Edison's First Invention?
While toiling 12 hours a day, six days a week for Western Union, Thomas Alva Edison moonlighted on his own projects for about six months before he was prepared to secure a patent for his first invention. Although his “first” legitimate invention was an unmarketable disaster, he did receive a patent for it. It was an electric vote-recording machine which members of the Massachusetts Legislature claimed was a deterrent to the political process of voting as “the speed in counting votes would disrupt the status quo of politics”.
Delays In Edison’s’ First Invention
They had grown accustomed to the time provided by the delays in counting votes that enabled them to count votes manually, which sometimes changed the opinions of their colleagues. They were adamant in their criticism of his invention stating that it would “take away any hope the minority would have in influencing legislation and therefore could deliver them over to the majority”. Thomas reasoned to himself that his invention had no immediate sales appeal and was ahead of it’s time because it showed each vote cast from the legislator’s seat instantly as it was designed to do. It was then that he decided to not waste his time on projects that people would not buy.
Edison’s’ First Invention Exposure
Because of Edison’s exposure to lectures at Boston Tech (which later became Mass. Institute of Technology in 1916) along with several important associates including Alexander Graham Bell, who were multiplexing telegraph signals which produced simulations of human voices. This led to the articulating telephone, the fax machine and the first microphone and more. Today it has been suggested that the simulations of the human voice on an instrument called the harmonic telegraph, could well be associated with the first internet!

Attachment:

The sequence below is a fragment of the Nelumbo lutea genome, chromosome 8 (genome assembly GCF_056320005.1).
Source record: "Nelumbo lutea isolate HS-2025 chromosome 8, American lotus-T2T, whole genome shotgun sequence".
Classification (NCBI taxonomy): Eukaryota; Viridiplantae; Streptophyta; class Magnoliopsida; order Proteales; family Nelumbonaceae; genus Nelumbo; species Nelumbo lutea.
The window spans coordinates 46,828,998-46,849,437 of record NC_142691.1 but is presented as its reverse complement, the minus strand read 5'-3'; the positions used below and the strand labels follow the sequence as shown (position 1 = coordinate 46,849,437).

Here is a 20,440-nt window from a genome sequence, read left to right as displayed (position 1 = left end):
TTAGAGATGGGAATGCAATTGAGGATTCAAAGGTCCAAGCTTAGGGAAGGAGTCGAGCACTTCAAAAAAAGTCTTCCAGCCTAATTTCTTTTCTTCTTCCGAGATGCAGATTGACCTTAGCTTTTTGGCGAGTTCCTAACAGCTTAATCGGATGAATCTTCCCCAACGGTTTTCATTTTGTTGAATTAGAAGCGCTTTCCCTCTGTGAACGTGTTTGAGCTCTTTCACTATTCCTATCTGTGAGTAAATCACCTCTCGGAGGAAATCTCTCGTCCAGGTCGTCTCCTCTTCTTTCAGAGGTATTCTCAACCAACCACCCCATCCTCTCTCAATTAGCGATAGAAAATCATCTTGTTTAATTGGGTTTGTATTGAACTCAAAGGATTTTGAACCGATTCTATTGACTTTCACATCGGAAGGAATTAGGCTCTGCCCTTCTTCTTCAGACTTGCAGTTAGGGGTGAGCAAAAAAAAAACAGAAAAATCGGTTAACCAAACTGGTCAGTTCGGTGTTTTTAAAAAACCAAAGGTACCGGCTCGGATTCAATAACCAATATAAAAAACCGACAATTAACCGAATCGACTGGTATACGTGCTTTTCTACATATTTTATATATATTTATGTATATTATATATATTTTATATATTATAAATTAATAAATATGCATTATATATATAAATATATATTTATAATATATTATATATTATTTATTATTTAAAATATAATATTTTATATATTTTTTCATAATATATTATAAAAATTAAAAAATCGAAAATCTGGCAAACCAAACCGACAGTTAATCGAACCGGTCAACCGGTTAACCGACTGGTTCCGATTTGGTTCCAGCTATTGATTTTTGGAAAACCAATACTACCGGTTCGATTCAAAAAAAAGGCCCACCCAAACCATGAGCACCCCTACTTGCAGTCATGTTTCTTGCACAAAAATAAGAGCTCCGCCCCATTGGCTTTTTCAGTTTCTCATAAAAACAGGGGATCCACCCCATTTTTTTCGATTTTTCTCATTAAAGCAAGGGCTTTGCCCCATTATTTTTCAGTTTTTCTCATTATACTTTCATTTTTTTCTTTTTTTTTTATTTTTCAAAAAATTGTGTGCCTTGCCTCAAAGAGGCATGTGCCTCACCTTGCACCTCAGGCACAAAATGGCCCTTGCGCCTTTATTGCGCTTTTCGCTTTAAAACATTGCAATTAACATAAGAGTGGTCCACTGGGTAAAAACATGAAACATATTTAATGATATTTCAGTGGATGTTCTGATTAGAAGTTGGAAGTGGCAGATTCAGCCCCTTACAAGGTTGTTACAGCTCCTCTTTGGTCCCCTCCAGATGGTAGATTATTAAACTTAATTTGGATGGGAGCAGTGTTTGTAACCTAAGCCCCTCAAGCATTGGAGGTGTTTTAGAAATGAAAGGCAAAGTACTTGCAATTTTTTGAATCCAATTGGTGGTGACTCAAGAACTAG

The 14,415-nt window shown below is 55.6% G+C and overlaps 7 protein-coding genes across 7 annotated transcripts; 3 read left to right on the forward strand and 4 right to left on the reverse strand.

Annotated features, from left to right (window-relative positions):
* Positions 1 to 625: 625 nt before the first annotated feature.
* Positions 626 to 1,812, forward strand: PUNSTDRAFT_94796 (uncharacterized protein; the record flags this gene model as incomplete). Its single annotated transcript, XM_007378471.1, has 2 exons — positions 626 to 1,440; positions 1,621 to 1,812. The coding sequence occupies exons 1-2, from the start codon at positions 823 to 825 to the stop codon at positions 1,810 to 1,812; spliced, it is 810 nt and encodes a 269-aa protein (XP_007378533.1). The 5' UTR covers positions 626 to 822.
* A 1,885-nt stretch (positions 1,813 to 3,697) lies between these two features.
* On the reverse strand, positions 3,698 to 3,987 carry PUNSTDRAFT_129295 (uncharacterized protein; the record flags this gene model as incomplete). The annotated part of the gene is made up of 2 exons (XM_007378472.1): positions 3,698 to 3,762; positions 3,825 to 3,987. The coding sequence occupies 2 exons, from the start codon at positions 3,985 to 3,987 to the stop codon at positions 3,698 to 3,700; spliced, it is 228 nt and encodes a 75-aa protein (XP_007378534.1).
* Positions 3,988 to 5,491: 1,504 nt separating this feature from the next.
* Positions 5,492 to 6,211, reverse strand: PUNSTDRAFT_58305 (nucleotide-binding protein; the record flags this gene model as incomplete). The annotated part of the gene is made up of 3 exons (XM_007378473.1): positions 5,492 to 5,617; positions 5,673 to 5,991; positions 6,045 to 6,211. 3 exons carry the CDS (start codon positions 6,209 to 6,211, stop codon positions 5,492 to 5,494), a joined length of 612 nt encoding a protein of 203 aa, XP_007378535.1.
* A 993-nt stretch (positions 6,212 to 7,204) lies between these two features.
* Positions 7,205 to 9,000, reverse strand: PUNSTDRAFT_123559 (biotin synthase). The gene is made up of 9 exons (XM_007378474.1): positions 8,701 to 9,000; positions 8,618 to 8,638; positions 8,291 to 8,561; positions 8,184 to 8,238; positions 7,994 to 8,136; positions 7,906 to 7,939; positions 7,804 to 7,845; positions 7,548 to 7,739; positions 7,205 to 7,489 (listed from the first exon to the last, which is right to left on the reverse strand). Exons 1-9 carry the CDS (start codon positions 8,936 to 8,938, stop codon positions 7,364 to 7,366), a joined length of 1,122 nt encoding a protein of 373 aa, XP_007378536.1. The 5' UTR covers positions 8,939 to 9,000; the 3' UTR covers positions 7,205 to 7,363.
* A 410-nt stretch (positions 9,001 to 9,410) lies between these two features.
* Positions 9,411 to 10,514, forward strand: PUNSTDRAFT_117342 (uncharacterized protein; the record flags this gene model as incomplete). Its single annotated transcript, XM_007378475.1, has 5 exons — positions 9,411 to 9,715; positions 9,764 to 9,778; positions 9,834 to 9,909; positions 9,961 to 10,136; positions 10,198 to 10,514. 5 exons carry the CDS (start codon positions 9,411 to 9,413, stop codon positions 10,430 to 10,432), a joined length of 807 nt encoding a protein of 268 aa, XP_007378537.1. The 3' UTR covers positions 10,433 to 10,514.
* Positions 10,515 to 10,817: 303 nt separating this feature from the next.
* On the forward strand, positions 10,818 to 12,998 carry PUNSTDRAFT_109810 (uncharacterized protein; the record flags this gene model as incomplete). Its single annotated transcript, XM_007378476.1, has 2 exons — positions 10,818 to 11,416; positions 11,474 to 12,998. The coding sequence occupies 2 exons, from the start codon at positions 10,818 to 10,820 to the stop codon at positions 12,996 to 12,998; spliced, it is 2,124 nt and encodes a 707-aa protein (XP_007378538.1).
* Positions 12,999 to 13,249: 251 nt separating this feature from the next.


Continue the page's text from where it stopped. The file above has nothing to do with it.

Efficiency Of Edison’s’ First Invention
While working to improve the efficiency of a telegraph transmitter the “tin foil” phonograph, as he called it, emerged! His experimental recording of a telephone message involved the diaphragm of the telephone receiver and the methods he devised were successful in creating the phonograph, the trade name for Edison’s invention. The phonograph played cylinders not discs. Two needles were involved for recording and playback and when you spoke into the mouthpiece the vibrations of sound from your voice became indented on the cylinder via a recording needle.
Edison’s’ First Invention Fame
This was the invention that brought Thomas Edison fame, but it was just one of his many inventions. Certainly his many other inventions were important but the phonograph was in the forefront of importance in the world of science he so loved.